Artistic roller skating is a sport which consists of a number of events. These are usually accomplished on quad skates, but inline skates may be used for some events. Various flights of events are organized by age and ability/experience. In the US, local competitions lead to 9 regional competitions which led to the National Championships and World Championships.
- Figures: the individual follows the figure circle line on a specific edge. Figures become progressively more complex with the addition of turns and the use of the third circle (similar to compulsory or "school" figures on ice).
- Freestyle: the individual performs a solo routine with jumps and spins to their chosen piece of music.
- Duo Free (also called Pairs): two individuals perform jumps, spins, and lifts to their chosen piece of music.
- Couples Compulsory Dance: two people perform a dance consisting of a set sequence of steps in a pattern around the rink to a piece of music to a given tempo. There are no jumps or spins.
- Solo Compulsory Dance: an individual performs a dance consisting of a set series of steps in a pattern around the rink to a piece of music to a given tempo. There are no jumps or spins.
- Quartet: A themed routine performed by a team of four skaters. Team skating, similar to synchronized skating on ice.
- Club Show: A club of skaters perform a themed show routine.
- Original dance: the individual dancer or dance couple performs a routine to a musical medley with a set theme. The original dance includes a section that is a set compulsory dance but the rest of the routine is original choreography in keeping with the given theme. In national and international championships at the Junior and Senior level, original dance has replaced compulsory dance.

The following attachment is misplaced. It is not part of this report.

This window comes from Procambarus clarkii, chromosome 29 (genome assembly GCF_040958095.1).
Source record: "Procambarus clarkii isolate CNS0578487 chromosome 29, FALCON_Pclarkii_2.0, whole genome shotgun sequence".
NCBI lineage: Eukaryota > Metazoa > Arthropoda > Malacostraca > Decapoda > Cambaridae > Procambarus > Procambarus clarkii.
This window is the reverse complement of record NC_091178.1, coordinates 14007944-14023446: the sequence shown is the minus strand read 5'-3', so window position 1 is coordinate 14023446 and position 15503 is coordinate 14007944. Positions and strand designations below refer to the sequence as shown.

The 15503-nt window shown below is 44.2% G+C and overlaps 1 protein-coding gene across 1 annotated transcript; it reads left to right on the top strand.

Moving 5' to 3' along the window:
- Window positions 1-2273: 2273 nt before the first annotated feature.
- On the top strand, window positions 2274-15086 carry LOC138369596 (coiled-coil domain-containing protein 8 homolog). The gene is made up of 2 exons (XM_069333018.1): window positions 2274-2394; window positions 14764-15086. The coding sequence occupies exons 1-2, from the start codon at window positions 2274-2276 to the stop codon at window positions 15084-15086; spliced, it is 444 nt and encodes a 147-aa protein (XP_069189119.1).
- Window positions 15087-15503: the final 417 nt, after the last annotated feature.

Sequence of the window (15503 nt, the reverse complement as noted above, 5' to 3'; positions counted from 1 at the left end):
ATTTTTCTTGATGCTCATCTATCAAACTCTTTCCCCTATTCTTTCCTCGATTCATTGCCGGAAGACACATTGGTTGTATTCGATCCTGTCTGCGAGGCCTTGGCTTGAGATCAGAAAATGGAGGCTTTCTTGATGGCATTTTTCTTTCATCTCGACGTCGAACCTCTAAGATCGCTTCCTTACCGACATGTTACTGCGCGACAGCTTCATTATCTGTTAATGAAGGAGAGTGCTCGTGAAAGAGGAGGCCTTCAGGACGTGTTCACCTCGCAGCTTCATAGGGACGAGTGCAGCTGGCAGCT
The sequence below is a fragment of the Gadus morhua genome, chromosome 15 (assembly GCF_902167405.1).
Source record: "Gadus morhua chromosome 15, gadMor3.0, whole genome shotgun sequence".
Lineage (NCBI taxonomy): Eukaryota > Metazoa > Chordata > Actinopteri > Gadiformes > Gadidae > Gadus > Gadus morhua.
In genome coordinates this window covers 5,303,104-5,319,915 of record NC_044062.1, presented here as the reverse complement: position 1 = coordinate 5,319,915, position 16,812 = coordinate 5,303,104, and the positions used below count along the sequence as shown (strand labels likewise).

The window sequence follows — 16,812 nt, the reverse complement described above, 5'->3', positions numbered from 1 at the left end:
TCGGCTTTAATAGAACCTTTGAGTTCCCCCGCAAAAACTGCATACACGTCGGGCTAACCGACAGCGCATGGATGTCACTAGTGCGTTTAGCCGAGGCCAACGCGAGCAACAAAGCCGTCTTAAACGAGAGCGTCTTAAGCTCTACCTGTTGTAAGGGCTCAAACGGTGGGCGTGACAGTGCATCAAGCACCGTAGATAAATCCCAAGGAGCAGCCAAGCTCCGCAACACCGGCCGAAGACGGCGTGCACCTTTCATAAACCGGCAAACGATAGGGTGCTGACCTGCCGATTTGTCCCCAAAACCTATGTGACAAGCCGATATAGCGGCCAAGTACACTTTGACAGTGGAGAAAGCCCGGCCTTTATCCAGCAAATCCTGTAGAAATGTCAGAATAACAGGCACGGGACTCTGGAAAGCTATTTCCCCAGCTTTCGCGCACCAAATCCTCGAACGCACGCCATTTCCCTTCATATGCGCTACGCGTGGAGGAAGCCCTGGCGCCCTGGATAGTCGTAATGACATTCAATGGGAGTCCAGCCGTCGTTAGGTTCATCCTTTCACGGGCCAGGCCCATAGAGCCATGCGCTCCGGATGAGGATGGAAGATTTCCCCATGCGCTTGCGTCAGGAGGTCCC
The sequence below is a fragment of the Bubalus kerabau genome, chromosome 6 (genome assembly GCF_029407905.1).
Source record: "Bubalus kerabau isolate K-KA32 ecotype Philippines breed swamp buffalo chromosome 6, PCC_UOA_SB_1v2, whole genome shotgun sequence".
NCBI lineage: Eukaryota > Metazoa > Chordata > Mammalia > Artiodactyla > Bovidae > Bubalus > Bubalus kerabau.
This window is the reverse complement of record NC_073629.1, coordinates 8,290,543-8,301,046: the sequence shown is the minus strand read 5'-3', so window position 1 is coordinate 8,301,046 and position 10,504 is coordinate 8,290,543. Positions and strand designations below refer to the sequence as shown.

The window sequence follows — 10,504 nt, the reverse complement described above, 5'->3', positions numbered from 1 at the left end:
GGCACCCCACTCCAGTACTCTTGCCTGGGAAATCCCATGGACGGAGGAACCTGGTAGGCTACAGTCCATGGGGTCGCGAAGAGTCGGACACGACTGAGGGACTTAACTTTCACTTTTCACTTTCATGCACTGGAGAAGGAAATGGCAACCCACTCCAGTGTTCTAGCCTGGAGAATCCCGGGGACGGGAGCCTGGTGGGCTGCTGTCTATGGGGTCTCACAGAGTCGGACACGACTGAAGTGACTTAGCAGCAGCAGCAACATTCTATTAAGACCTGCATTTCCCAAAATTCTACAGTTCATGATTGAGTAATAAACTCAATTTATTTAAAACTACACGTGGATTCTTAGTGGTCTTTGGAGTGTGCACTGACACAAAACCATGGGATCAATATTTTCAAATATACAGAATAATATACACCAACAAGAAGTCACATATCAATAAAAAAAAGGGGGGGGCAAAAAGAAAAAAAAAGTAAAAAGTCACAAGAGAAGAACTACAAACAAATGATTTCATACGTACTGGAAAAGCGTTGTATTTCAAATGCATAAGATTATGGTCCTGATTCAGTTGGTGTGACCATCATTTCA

- Free dance: the individual dancer or dance couple performs a routine to their chosen piece of music. Free dance is heavily focused on footwork and choreography and there are restrictions on jumps and spins, and in couples free dance restrictions on the types of lifts allowed. This is often the final part of a roller dance competition where the first part is compulsory dance or original dance.
Artistic roller skaters use either quad or inline skates, though quad skates are more traditional and significantly more common. Generally, quad and inline skaters compete in separate events and not against each other. Inline figure skating has been included in the world championships since 2002 in Wuppertal, Germany.
The sport is similar to its counterpart on ice, with some differences in moves, technique, and judging. Many ice skaters started in roller skating or vice versa. Famous champion ice skaters who once competed in roller skating include Brian Boitano, Tara Lipinski and Marina Kielmann. Artistic roller skating is often considered to be more difficult because ice allows the skater to draw a deep edge to push off from when performing jumps such as a Lutz or an Axel and roller skates are heavier than their ice equivalents, making jumping harder.